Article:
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The trans panic and sports


The worst state ever is fighting back attempts by Florida, Texas, etc to wrest that title from it:

As soon as House Republicans passed a bill to block transgender girls from playing on female sports teams in K-12 or college, opponents started questioning how physicians would verify a minor’s biology.

They claim girls of all ages could be required to undergo full pelvic exams if an opposing team’s coach, player or parent questioned their sex.

They’re right.

House Bill 151, also called the “Save Women’s Sports Act,” says if a participant’s sex is disputed, she must verify her sex with a physician in “only” the following ways.

  1. An exam of her internal and external reproductive anatomy. 
  2. Her normal “endogenously produced levels of testosterone.”  
  3. An analysis of her genetic makeup.

It’s not clear whether student-athletes could pick one of these options or would have to provide all three.  . . .

Options two and three would require a blood draw, but option one is a full pelvic exam that could include ultrasound and/or insertion of a doctor’s hand to confirm the presence of a uterus and ovaries, said Melissa Wervey Arnold, CEO for Ohio’s chapter of the American Academy of Pediatrics.

Here’s how to tell the difference between a legitimate political issue and an old fashioned ginned up moral panic: Imagine if the issue here didn’t trigger the typical right wing freakout about sex, sexual orientation, etc. In other words, imagine the issue here was merely one of a countless number of issues that come up when people involved in youth athletics are debating the fairness of the competitive rules.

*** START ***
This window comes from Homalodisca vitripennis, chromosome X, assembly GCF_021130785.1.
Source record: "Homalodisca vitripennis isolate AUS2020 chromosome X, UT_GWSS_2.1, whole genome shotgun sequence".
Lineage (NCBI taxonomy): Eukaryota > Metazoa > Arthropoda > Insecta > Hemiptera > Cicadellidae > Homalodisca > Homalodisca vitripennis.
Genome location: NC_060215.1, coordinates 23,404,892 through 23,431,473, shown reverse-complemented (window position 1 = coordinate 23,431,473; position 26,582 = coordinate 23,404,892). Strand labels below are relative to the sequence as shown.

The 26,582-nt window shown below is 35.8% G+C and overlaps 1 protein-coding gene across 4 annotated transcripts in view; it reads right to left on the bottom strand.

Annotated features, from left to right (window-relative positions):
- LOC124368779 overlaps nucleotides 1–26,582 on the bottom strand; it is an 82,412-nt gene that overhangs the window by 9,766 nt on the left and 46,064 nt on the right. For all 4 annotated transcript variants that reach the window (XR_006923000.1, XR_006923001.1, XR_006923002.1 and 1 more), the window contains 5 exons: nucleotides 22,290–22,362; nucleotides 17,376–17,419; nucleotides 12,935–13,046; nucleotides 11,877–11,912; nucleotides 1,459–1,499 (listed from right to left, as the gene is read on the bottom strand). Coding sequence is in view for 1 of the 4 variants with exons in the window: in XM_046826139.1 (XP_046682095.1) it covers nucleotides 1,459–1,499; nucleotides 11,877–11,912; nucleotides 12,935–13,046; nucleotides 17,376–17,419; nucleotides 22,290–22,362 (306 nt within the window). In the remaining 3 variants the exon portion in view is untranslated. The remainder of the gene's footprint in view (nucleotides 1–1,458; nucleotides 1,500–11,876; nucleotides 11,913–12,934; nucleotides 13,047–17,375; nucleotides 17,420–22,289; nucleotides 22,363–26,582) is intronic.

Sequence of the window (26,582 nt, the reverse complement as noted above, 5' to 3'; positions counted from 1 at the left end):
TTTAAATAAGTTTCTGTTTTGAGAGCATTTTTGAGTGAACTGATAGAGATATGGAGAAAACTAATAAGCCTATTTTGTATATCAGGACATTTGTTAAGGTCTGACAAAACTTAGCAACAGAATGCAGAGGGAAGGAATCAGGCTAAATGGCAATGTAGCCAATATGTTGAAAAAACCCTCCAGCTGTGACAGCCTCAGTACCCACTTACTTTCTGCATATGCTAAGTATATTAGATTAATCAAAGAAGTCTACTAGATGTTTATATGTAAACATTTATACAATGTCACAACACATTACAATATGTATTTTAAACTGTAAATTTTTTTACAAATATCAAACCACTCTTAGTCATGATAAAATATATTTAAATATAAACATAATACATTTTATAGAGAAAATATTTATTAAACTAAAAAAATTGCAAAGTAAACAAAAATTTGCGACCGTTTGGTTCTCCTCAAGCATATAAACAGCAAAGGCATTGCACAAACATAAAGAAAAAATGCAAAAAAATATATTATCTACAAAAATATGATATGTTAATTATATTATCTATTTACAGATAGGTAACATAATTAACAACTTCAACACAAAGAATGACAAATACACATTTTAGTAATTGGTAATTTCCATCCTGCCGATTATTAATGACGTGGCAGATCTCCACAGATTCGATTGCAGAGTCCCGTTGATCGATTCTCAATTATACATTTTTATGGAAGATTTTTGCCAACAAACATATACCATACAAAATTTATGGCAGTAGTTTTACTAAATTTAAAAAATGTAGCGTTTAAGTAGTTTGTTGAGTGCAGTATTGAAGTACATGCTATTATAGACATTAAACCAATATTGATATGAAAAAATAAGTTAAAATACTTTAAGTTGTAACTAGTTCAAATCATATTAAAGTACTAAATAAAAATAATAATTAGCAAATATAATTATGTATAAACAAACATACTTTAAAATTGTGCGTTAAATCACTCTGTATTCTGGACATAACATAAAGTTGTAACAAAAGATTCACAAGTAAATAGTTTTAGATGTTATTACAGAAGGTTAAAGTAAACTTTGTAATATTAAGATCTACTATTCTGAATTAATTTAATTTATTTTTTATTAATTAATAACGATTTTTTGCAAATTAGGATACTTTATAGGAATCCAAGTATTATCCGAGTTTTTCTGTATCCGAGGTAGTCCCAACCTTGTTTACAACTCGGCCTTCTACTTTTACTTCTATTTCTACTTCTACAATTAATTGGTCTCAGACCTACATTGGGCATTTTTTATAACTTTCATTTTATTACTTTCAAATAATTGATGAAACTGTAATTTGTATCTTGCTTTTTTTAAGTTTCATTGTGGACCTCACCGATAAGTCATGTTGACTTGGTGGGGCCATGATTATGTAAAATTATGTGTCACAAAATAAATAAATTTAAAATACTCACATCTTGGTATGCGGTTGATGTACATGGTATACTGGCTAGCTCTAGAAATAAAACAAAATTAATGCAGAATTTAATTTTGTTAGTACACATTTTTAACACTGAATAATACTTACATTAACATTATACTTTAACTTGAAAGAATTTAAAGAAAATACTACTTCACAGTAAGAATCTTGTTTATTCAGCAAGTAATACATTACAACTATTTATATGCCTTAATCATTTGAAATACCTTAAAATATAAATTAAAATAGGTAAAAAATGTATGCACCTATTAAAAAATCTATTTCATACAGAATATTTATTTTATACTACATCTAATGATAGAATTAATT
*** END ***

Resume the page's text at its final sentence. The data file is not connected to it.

For example, people involved in these sports debate rules allowing or restricting the ability of public high schools to recruit student-athletes from outside the district, and rules regarding whether athletes from colleges that don’t offer athletic scholarships should compete in the same national competitions with athletes from colleges who do, and rules on age restrictions on high school and college competitors. And on and on. (Few people are as obsessed with questions of “fairness” as the parents of youth athletes).

What all those issues have in common is that they are of zero interest to anyone not involved in those competitions, and therefore turning such debates into national political issues would be completely impossible, since nobody cares if Connor’s and Maddie’s teams are getting a fair shake except for their parents and (maybe) Connor and Maddie.

So yes, arguments about what the fairest regime would be for regulating competitions that feature or could feature trans athletes are legitimate, in the extremely limited sense that those arguments are relevant to the tiny number of people who care about and could potentially be affected by those rules.

But that’s not what any of this is about, of course. None of these legislators had spent a nanosecond thinking about “saving” [sic] women’s sports until the opportunity arose to burn a few folk devils, and terrorize girls and young women who might not want to participate in scholastic athletics if the price is being subjected to the perverted investigatory curiosities of the Ohio Republican party.

These people are the scum of the Earth, and stories like this long chin-scratcher from the NYT about the controversy surrounding the participation of trans athletes in their sports fail to acknowledge that this “controversy” is something created and then exploited in the most cynical possible way by a bunch of patriarchal ethno-nationalist theocrats, who are no more interested in fairness in girls’ and women’s sports than they are in reading Ulysses in Sanskrit, or in actually ensuring that people with unlimited access to military-grade weapons also have some minimal level of access to mental health services. Etc.

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